The winds of change- Friday, 5th Week of Easter- Acts 15:22-31
Yesterday, we heard of the deliberations that took place in the first council of Jerusalem. There was much debate about the issue of the Gentiles. There were some converts to Christianity, who were formerly Pharisees, who believed that the Gentile Christians whom Paul had converted to the faith in Antioch, must be subject to the Law of Moses which demanded circumcision.
The council could be divided into four parts; a debate which obviously included the views of both sides, an opinion expressed by the head of the Church to give the debate some direction, sharing of testimonies related to the debate and finally, a decision. This was the high council of the newly formed Christian Church in full action, yet it was not governed by a legalistic framework but one of openness to the Spirit and to one another.
It was Peter who suggested that the demands of the Christians, who came from a Pharisaic background be disregarded, as he felt that it placed on the new Gentile converts, “a yoke that neither their (Jewish) ancestors not they could bear” and yet, this was demanded from the Gentile Christians of Antioch. Peter thus signalled the winds of change in this ‘new sect of Judaism’ which over time was called Christianity. This new path envisioned by Peter was backed by the testimonies of Barnabas and Paul to the wonders that God had worked among the Gentiles of Antioch and the neighbouring areas.
It was James who finally decided the matter for the Church (not Peter) when he suggested that the ritualistic demands of the Mosaic Law be done away with for the Gentiles. This however does not mean that the moral and natural law of God as read in the Law of Moses and experienced in our lives, does not stand. The Ten Commandments continue to be the foundation of Christian moral law. Remember that in Matthew 5-7, Jesus calls us to a higher standard of living the Law; the way God wanted it to be lived.
This new decision that made redundant the traditions of the Mosaic Law, came with a caveat. This was done so that the actions of the Gentile Christians would not cause the Jewish Christians to be scandalized, or even hurt their sentiments or sensibilities, especially since they all would eventually sit at the same table.
If you look at the heart of James, he clearly wanted the faith to grow, yet in a sensitive way to those who had once followed the traditions of Moses and now chose to live the teachings of Christ. James wanted this transition to be sensitive and smooth. Hence the Gentile Christians were not to eat meat offered to idols or of those animals that were strangled, or indulge in fornication; all of which would have made the Jewish Christians extremely uncomfortable and perhaps agitated.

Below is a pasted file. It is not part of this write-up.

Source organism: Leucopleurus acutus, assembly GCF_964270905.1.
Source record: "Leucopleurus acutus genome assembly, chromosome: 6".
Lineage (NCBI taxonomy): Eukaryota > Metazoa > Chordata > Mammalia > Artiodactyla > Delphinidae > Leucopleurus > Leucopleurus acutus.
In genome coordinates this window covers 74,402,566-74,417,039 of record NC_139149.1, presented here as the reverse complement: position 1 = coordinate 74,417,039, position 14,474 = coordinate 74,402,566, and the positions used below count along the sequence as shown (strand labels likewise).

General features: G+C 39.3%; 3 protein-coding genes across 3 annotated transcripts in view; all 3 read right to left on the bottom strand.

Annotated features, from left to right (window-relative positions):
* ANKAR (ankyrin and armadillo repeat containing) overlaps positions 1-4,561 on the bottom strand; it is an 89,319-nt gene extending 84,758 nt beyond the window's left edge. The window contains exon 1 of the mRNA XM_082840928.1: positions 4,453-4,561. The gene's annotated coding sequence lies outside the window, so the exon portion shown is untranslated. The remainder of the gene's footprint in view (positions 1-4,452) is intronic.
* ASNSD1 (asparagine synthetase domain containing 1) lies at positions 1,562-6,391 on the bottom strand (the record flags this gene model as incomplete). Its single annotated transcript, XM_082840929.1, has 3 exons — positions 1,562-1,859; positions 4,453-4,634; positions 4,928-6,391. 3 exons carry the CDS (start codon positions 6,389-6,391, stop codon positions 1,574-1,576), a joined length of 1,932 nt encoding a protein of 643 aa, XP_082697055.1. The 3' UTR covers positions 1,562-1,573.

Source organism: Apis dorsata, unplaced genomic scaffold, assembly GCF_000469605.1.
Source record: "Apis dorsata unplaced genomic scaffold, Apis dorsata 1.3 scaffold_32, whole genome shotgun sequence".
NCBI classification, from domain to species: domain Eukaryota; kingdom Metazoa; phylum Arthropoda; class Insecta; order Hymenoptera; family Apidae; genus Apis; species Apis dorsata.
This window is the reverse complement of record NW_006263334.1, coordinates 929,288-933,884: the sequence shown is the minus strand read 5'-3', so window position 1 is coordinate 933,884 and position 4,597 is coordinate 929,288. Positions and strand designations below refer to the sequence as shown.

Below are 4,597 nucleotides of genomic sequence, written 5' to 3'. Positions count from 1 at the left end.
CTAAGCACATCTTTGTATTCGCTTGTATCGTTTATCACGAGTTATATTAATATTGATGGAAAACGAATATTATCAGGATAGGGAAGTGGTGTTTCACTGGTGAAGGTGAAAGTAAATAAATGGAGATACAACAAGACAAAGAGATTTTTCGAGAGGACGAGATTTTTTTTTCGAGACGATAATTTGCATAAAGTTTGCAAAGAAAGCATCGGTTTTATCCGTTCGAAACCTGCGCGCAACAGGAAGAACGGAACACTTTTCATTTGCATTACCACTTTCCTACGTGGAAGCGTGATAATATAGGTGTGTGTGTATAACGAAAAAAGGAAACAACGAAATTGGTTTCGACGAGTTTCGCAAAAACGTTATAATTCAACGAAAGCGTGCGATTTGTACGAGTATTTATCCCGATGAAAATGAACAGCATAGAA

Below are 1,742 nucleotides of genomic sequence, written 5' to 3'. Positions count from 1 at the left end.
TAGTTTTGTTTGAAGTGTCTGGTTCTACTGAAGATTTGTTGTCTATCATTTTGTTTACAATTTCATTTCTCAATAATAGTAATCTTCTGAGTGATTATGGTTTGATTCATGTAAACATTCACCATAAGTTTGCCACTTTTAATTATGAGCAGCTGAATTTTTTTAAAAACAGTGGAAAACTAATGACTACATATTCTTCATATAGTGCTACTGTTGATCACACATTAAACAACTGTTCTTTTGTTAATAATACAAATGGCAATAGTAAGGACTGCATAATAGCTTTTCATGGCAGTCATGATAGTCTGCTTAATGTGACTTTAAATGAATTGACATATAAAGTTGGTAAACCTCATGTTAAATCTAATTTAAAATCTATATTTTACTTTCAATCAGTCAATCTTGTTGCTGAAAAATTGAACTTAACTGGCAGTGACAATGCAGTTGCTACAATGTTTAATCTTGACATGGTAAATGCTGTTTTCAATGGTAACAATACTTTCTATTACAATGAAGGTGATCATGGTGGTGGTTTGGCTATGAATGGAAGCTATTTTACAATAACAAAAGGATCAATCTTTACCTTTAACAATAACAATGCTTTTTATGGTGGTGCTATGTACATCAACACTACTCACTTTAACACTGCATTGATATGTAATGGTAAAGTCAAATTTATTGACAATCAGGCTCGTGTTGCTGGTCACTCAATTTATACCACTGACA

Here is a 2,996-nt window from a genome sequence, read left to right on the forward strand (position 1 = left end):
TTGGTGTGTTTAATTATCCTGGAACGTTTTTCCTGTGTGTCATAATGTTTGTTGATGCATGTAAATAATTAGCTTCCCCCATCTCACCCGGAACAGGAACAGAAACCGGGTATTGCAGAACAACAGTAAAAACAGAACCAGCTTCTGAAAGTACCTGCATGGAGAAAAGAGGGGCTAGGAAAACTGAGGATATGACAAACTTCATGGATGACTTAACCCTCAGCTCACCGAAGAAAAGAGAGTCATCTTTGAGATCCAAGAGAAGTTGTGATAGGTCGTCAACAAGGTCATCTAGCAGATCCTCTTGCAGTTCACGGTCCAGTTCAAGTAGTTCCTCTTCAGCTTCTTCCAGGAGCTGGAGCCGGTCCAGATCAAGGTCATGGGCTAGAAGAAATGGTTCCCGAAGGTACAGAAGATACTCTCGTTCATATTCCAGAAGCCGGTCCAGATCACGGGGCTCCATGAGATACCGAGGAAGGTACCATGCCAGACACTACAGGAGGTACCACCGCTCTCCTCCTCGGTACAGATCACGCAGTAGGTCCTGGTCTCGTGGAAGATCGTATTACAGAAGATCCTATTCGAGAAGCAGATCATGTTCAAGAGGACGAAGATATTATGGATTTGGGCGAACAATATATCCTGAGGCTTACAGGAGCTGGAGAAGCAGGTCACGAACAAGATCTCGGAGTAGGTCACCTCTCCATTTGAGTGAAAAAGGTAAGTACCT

Paul and Barnabas are now sent back to the Gentiles in Antioch with the judgment from the highest council in the Christian Church. They were sent back with handpicked men who were leaders among the brothers to accompany them. Judas (called Barsabbas) and Silas were to serve as witnesses to the judgment, as well as honour Paul and Barnabas who had done so much for the sake of the name.
While the first council of the Church wrapped up matters rather efficiently, it’s judgment did not please all, especially the Christians who came from the background of the Pharisees. It is they who will dig in their heels and trail Paul on his missionary journeys, spreading doubt and dissension.
There are many people who even today disagree with the teachings of the Church or the Pope. While we may not be happy with judgments that we believe ‘to be wrong’ or which clash with our set of beliefs, we must not become the cause of dissention and division in the Church. The Church belongs to Christ and He alone guides and guards it. Perhaps like these Judaizers who followed Paul and disrupted his mission, we too may be working against the will of God, because we have chosen to believe in our version of the truth and failed to see God’s bigger picture.
Fr Warner D’Souza
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